As I continued to write my Ph.D. thesis I found it very hard to organize and find literature that was on my hard drive I needed at that moment. The problem has always existed but now it has escalated because I currently have more than 150 different papers that needed to be organized, categorized and searchable. After digging around and testing couple of applications like Zotero and Quigga I decided my software of choice is Mendeley.
Mendeley is a desktop and web program for managing and sharing research papers, discovering research data and collaborating online. It combines Mendeley Desktop, a PDF and reference management application (available for Windows, Mac and Linux) with Mendeley Web, an online social network for researchers. Mendeley requires the user to store all basic citation data on its servers – storing copies of documents is at the user’s discretion. Upon registration, Mendeley provides the user with 1 GB of free web storage space, which is upgradeable at a cost.
Mendeley was founded in November 2007 and is based in London. The first public beta version was released in August 2008. The team comprises researchers, graduates, and open source developers from a variety of academic institutions, although the software itself is not open source. The company’s investors include the former executive chairman of Last.fm, the former founding engineers of Skype, and the former Head of Digital Strategy at Warner Music Group, as well as academics from Cambridge and Johns Hopkins University.
Mendeley has won several awards: Plugg.eu “European Start-up of the Year 2009”, TechCrunch Europas “Best Social Innovation Which Benefits Society 2009”, and The Guardian ranked it #6 in “Top 100 tech media companies”.
Here is just a small list of what Mendeley can do:
- Mendeley Desktop, based on Qt, runs on Windows, Mac and Linux.
- Automatic extraction of metadata from PDF papers.
- Back-up and synchronization across multiple computers and with a private online account.
- PDF viewer with sticky notes, text highlighting and full-screen reading.
- Full-text search across papers.
- Smart filtering, tagging and automatic PDF file renaming.
- Citations and bibliographies in Microsoft Word and OpenOffice.
- Import of documents and research papers from external websites (e.g. PubMed, Google Scholar, Arxiv, etc.) via browser bookmarklet.
- BibTeX export/file sync
- Private groups to collaboratively tag and annotate research papers.
- Public groups to share reading lists.
- Social networking features (newsfeeds, comments, profile pages, etc.).
- Usage-based readership statistics about papers, authors and publications.
- iPhone app
- iPad app
- Android app (anounced)
The thing I love the most about Mendeley is it’s great reference manager that is linked to Microsoft Word and can create bibliography list and style it to more than 1600 different styles which are downloaded from CitationStyles. Citation styles are based on Citation Style Language (CLS) which is an open XML-based language to describe the formatting of citations and bibliographies. CSL was created by Bruce D’Arcus for use with OpenOffice, and an XSLT-based “CiteProc” CSL processor. CSL was further developed in collaboration with Zotero developer Simon Kornblith. First released in 2006, Zotero became the first application to adopt CSL. Members of the Zotero user community subsequently contributed the majority of currently available CSL styles. In 2008 Mendeley was released with CSL support, and in 2011, Papers and Qiqqa gained support for CSL-based citation formatting. The releases of CSL are 0.8 (March 21, 2009), 0.8.1 (February 1, 2010) and 1.0 (March 22, 2010). CSL 1.0, developed by D’Arcus, Frank Bennett and Rintze Zelle, is a backward-incompatible release.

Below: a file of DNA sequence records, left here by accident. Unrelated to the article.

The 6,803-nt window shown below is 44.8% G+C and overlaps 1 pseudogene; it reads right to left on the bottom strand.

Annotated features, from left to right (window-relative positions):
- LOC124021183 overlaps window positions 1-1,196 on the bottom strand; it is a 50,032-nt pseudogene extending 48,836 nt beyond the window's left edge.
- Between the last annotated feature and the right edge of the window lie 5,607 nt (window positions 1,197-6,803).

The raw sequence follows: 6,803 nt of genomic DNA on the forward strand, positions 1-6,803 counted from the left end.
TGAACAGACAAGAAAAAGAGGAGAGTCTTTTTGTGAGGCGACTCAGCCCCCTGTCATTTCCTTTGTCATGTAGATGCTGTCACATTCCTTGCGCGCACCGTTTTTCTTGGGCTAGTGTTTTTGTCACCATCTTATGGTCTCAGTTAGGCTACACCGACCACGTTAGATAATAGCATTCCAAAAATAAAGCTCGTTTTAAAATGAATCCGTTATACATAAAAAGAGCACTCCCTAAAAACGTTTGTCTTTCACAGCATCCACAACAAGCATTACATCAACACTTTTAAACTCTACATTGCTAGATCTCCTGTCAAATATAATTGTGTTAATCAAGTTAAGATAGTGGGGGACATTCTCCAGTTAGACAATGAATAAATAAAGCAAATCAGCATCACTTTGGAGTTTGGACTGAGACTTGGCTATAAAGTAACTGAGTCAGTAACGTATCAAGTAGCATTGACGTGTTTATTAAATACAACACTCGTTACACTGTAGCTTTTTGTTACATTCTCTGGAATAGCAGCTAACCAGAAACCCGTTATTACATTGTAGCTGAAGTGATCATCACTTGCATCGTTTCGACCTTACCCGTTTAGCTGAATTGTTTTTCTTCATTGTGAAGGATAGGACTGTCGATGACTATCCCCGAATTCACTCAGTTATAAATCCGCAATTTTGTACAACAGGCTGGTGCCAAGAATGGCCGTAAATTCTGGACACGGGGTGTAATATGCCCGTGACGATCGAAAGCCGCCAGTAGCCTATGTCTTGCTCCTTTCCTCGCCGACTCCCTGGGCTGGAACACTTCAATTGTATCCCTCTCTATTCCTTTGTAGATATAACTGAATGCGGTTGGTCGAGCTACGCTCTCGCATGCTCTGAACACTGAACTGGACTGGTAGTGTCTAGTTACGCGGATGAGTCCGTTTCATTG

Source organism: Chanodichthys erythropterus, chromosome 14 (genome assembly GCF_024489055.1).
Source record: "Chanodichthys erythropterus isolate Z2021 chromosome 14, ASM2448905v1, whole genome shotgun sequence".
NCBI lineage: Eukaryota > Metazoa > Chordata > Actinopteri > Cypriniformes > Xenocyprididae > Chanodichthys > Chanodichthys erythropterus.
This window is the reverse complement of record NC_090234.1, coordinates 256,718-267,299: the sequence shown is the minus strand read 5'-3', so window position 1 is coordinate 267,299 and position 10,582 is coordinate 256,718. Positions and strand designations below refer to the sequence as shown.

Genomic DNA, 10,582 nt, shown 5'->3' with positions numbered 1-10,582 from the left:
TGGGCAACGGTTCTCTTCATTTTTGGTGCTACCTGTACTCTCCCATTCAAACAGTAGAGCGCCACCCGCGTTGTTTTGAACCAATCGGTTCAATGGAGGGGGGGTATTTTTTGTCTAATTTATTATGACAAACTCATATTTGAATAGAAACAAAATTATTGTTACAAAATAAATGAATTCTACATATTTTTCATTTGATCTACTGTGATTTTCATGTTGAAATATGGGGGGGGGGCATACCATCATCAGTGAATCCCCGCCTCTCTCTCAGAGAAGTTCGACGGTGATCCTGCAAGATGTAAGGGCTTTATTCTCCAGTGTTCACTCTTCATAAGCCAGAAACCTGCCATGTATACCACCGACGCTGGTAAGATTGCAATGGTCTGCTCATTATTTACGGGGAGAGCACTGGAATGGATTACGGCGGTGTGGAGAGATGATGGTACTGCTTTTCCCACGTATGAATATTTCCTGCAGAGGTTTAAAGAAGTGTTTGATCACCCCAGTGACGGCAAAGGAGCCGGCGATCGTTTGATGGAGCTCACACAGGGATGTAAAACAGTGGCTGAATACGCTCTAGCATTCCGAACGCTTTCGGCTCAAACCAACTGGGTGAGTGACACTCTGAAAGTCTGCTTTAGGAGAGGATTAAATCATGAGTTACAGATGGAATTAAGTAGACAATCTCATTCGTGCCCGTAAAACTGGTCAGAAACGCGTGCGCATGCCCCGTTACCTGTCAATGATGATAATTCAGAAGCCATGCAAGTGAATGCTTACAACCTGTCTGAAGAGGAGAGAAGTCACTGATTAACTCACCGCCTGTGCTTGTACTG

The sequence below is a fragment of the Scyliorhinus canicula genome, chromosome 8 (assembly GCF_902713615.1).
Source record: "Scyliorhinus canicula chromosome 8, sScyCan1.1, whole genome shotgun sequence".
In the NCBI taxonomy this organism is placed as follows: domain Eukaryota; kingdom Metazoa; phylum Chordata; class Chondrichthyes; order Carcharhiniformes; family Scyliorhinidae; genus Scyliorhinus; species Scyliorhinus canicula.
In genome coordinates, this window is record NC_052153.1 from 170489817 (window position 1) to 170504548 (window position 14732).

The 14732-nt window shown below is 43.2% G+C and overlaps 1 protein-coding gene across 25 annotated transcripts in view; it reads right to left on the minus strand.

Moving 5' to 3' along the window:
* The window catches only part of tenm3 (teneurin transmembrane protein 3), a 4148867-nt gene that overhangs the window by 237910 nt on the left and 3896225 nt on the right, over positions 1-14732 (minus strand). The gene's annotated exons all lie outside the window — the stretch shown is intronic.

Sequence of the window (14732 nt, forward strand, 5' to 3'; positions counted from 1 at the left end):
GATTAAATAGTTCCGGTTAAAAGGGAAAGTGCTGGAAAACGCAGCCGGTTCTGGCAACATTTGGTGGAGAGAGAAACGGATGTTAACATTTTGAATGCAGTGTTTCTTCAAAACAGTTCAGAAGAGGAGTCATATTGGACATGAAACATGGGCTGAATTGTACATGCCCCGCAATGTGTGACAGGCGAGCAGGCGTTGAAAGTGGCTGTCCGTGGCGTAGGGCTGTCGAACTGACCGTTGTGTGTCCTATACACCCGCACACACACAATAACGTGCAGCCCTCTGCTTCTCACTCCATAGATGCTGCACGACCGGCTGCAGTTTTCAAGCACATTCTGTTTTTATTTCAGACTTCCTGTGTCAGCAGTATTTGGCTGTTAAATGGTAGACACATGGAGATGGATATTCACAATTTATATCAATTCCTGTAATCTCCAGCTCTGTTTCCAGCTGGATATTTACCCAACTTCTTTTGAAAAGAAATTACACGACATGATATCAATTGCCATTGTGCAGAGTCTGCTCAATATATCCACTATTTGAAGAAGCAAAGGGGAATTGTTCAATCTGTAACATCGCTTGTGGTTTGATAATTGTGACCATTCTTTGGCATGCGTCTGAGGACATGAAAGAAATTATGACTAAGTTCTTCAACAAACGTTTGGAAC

Although, there are currently more than 1600 different citation style sheets none of them complied to my needs. I decided to create two CSL’s: one for bibliography style used in engineering sciences in Croatia and one for bibliography style used in journal PROMET – Traffic&Transportation published by Faculty of Transport and Traffic Sciences. Both are based on IEEE bibliography style. Both can be downloaded from here: [wpfilebase tag=fileurl id=23 linktext=’Promet – Traffic&Transportation’ /] and [wpfilebase tag=fileurl id=22 linktext=’Croatia IEEE Based’ /]. I hope that they will be accepted soon into Zotero Style Repository so that they can be downloaded directly from Mendeley. Download these ZIP files and unpack them to:
- Windows Vista and Windows 7: “C:\Users\<USER_NAME>\AppData\Local\Mendeley Ltd\Mendeley Desktop\citationStyles-1.0\“
- Windows XP: “C:\Documents and Settings\<USER_NAME>\Local Settings\Application Data\Mendeley Ltd\Mendeley Desktop\citationStyles-1.0\“
- Linux: “~/.local/share/data/Mendeley Ltd./Mendeley Desktop/citationStyles-1.0/“
- Mac OS-X: “/Users/<USER_NAME>/Library/Application Support/Mendeley Desktop/citationStyles-1.0/“
If Mendeley was running before unpacking these files, restart Mendeley and they should be in a list of installed citation styles (View -> Citation Style -> More Styles).
Oh I almost forgot, I am a member of Mendeley Advisor Group :)